Canadian pot smokers, workers entering Detroit face tougher border policy

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COURTESY PHOTO
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While Canada prepares to federally legalize recreational marijuana on Oct. 17, the nation's pot smokers, workers, and investors must contend with stricter U.S. border policy, even in weed-friendly border states like Michigan.

Although Michigan has been a medical marijuana state since 2008 and is projected to legalize recreational marijuana on Nov. 6, cannabis will not suddenly freely flow through the border state. On the contrary, Canada's marijuana legalization could spell trouble for some Canadians involved in the industry who want to enter the U.S.

On Thursday, the executive assistant commissioner for the U.S. Office for Field Operations, Todd Owen, told Politico that the U.S. Border and Protection agency will continue to uphold the strict federal ban on marijuana for individuals crossing the border. He also mentioned that anyone attempting to move marijuana through the border will be treated as a drug trafficker.

Beyond that, Canadian marijuana investors could be permanently blacklisted from entering the U.S. because the federal government does not recognize cannabis as a legal industry. Owen does not expect that the border agents will heavily interrogate common Canadians, however, he says, “Our officers are not going to be asking everyone whether they have used marijuana, but if other questions lead there — or if there is a smell coming from the car, they might ask.”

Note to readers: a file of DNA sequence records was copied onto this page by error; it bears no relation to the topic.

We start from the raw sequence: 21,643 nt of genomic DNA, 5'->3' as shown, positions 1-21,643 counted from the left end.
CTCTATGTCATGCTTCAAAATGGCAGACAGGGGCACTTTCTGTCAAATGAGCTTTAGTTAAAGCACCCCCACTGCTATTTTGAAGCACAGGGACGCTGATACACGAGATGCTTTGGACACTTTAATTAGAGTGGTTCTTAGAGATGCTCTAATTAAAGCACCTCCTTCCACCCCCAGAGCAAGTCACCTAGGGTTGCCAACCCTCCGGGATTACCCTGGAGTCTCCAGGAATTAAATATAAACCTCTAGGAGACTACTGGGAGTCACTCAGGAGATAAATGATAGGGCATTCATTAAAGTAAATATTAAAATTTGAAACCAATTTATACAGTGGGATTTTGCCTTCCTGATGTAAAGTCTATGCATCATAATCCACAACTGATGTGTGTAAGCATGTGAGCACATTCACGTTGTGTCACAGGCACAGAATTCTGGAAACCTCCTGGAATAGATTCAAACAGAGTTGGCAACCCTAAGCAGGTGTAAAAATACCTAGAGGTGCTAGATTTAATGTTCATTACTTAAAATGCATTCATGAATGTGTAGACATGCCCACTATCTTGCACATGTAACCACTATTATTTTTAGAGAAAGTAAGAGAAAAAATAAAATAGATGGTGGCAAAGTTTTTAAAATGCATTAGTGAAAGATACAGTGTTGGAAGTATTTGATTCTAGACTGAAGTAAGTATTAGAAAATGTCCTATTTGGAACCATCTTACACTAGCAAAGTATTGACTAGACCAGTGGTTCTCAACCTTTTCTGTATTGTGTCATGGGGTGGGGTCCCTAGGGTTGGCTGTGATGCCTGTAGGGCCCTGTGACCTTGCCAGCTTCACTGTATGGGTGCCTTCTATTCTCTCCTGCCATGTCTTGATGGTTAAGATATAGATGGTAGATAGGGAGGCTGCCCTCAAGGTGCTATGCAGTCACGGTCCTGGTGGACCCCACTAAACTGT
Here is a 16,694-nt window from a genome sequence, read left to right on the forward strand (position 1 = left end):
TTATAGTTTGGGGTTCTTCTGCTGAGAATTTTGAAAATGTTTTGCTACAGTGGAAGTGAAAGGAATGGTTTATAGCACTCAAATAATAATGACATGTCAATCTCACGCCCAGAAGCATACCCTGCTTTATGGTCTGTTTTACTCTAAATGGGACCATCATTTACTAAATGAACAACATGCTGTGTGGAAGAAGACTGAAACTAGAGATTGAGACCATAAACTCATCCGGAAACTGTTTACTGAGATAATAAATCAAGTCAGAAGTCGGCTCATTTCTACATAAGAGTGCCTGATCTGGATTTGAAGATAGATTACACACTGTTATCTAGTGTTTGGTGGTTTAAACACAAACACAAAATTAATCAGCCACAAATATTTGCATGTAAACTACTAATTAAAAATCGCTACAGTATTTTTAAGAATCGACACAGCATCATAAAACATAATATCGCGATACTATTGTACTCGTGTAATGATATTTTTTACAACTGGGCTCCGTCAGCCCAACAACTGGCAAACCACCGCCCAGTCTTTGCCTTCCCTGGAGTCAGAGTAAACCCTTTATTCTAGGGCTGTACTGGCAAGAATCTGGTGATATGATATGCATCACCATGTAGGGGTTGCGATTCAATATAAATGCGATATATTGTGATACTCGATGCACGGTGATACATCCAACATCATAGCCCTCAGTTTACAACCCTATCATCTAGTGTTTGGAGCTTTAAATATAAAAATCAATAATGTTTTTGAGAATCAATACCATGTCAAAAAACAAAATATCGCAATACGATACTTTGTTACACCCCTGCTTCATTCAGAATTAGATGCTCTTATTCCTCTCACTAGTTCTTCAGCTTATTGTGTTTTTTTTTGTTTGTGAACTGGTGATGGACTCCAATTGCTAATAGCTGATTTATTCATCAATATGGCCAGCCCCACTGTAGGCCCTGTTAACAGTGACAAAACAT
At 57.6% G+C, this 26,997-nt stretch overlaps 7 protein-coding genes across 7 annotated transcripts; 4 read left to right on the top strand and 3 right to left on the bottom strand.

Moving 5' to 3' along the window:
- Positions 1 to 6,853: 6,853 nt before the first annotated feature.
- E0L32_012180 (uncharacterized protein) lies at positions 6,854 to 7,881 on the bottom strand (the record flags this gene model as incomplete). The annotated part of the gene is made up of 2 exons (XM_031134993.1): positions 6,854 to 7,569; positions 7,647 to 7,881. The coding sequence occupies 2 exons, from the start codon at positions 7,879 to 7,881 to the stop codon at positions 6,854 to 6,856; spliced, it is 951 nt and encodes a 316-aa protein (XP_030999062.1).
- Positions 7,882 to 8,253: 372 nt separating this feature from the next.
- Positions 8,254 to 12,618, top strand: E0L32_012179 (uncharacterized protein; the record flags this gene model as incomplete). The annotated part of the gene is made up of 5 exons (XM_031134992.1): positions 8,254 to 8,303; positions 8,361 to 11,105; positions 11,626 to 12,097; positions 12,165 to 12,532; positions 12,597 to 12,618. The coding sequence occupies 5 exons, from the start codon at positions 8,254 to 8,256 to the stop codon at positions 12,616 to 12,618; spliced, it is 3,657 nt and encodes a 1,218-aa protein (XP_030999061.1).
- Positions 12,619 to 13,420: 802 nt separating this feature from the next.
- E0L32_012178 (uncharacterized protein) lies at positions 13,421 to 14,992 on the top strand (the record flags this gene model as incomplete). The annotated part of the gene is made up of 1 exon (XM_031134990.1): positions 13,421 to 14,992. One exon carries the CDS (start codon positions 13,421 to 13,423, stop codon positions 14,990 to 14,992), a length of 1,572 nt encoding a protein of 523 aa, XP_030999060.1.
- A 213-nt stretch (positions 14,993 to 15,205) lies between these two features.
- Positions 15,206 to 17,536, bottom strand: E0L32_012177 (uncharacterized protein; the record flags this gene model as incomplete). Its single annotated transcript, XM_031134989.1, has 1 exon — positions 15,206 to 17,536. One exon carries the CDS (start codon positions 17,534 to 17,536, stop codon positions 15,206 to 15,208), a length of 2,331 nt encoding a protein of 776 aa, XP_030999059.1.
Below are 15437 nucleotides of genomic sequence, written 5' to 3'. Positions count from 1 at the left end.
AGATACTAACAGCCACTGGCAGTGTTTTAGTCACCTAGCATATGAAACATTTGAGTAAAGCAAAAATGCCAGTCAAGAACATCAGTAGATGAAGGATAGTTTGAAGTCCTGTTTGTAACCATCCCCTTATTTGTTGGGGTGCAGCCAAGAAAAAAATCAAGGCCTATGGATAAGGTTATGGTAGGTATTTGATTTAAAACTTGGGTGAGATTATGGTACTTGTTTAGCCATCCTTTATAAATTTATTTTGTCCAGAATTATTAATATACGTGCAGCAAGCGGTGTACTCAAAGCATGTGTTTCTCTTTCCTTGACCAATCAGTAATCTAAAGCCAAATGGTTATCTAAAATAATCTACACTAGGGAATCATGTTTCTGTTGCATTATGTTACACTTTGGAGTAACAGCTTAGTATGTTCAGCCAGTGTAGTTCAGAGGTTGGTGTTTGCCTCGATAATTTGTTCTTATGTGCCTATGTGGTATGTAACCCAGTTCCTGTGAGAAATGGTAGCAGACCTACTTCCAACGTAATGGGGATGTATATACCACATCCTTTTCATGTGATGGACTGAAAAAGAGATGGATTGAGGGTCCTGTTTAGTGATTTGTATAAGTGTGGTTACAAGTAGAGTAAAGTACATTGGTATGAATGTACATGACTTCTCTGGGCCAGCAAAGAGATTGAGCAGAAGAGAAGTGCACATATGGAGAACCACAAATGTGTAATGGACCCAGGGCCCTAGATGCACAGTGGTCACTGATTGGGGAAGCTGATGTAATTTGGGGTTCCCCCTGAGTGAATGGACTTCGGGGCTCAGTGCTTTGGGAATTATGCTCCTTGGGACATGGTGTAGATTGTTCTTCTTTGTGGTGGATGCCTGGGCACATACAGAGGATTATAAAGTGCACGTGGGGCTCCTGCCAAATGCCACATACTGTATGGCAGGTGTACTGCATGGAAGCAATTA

Owen also notes that individuals who lie or misrepresent their history of drug use can face harsh consequences.

“If you lie about it, that’s fraud and misrepresentation, which carries a lifetime ban,” Owen told Politico.

On Friday, a spokesperson for Bill Blair, the Canadian minister for border security told The Star that the Canadian government is not likely to challenge U.S. border enforcement.

It remains to be seen how Canada's recreational legalization will affect trusted traveler programs like NEXUS, which offers expedited border crossing for pre-screened travelers. If border agents choose not to prosecute individuals caught transporting marijuana across the border, fines can surge to $5,000. However, first-time offenses are often reduced to $500 dollars.



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